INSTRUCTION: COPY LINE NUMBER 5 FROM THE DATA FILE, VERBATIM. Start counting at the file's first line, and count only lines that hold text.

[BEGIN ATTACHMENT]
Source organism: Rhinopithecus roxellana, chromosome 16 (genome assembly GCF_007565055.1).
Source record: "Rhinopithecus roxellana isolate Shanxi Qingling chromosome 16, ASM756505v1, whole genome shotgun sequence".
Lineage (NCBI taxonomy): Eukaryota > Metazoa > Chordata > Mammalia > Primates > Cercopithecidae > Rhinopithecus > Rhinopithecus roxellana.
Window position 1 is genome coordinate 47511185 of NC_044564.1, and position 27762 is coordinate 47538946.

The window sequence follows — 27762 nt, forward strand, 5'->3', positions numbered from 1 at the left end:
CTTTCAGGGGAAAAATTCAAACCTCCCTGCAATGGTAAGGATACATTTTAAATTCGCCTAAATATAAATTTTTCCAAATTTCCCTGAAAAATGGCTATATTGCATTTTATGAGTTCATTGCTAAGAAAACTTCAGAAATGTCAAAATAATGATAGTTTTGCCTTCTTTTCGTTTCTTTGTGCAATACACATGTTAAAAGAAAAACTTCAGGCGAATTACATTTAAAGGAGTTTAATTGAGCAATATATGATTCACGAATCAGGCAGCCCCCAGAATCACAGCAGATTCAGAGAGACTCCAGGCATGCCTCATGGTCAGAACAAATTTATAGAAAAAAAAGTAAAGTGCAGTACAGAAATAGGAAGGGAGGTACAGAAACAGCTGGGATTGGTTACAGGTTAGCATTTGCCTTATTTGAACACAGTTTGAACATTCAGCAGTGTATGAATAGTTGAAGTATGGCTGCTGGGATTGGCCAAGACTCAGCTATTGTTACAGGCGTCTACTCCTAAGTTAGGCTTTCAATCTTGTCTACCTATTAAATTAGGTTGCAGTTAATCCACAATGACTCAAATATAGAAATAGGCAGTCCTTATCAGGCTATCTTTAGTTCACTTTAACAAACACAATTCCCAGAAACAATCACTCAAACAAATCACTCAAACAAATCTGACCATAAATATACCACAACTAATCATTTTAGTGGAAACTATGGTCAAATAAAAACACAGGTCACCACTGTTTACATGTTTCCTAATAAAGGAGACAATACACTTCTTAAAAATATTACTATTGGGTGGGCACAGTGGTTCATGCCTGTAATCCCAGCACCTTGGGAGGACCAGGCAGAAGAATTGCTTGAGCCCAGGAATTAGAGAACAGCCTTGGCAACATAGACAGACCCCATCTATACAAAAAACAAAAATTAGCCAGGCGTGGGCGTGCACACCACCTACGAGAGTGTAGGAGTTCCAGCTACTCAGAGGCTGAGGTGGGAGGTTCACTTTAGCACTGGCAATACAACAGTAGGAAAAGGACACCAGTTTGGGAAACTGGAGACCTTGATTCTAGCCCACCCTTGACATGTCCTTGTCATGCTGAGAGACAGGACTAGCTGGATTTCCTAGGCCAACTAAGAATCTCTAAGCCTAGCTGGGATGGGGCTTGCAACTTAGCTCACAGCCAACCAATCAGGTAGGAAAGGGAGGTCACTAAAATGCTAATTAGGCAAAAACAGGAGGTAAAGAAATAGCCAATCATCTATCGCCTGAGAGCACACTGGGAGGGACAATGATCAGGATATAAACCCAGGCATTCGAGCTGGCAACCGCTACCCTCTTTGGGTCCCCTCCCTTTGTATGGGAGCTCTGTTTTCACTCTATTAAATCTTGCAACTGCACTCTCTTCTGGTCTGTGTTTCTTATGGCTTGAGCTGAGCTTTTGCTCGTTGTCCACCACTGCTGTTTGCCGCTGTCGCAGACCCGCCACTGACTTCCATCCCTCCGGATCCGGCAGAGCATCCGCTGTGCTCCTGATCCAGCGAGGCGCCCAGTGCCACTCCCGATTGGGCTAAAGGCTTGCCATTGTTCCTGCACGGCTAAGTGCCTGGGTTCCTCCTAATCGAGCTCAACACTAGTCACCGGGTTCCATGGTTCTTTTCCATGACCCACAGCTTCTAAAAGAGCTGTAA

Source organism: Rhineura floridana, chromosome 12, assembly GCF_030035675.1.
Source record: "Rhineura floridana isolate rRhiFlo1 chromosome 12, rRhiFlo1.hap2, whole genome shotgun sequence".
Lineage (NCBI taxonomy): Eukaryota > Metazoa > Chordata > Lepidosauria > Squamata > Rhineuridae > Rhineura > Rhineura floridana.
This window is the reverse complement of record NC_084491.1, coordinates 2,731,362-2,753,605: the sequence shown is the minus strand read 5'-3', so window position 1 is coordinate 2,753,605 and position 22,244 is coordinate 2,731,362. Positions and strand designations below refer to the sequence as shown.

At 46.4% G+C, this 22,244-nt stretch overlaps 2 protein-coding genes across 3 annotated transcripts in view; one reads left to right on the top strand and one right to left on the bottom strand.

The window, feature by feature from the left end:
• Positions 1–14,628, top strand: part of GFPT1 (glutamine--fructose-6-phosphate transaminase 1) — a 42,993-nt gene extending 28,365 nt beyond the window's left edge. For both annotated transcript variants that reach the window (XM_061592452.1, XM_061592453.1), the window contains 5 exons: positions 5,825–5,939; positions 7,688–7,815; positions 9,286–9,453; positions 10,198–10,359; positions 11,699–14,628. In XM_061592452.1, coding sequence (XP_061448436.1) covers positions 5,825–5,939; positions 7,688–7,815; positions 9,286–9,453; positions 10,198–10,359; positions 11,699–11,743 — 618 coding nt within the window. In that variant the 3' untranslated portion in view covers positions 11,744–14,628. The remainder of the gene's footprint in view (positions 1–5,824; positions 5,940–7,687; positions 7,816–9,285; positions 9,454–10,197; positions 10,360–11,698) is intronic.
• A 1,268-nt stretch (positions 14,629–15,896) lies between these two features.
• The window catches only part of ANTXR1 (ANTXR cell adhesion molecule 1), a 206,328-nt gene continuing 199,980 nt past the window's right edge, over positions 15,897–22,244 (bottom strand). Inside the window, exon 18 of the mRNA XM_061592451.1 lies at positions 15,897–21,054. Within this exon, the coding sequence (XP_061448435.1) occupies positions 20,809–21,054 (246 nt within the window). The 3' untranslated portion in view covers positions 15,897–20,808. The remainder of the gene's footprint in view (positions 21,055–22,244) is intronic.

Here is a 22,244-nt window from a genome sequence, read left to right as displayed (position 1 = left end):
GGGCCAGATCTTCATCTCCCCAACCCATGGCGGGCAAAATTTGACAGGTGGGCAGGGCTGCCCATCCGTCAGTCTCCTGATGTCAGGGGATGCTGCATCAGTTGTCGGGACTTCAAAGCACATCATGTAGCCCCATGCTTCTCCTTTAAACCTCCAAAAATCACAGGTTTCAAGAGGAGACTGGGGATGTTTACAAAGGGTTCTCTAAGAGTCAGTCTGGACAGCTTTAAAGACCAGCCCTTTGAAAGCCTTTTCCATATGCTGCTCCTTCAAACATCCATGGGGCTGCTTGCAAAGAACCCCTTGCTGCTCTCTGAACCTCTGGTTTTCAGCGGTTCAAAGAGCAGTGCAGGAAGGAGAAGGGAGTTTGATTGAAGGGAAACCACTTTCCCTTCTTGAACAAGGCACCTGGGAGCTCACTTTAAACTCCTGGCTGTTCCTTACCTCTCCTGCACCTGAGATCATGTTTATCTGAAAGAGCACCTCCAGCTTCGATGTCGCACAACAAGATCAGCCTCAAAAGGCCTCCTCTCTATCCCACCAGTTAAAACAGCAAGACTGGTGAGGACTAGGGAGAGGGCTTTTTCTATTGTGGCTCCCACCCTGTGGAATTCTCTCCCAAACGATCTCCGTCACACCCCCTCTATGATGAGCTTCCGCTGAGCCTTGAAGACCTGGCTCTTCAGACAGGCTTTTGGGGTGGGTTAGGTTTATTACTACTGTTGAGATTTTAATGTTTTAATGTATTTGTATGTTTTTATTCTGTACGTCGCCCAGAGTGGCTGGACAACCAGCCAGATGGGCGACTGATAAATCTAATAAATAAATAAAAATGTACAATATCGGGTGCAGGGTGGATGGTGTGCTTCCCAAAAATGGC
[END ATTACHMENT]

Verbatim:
The window sequence follows — 27762 nt, forward strand, 5'->3', positions numbered from 1 at the left end: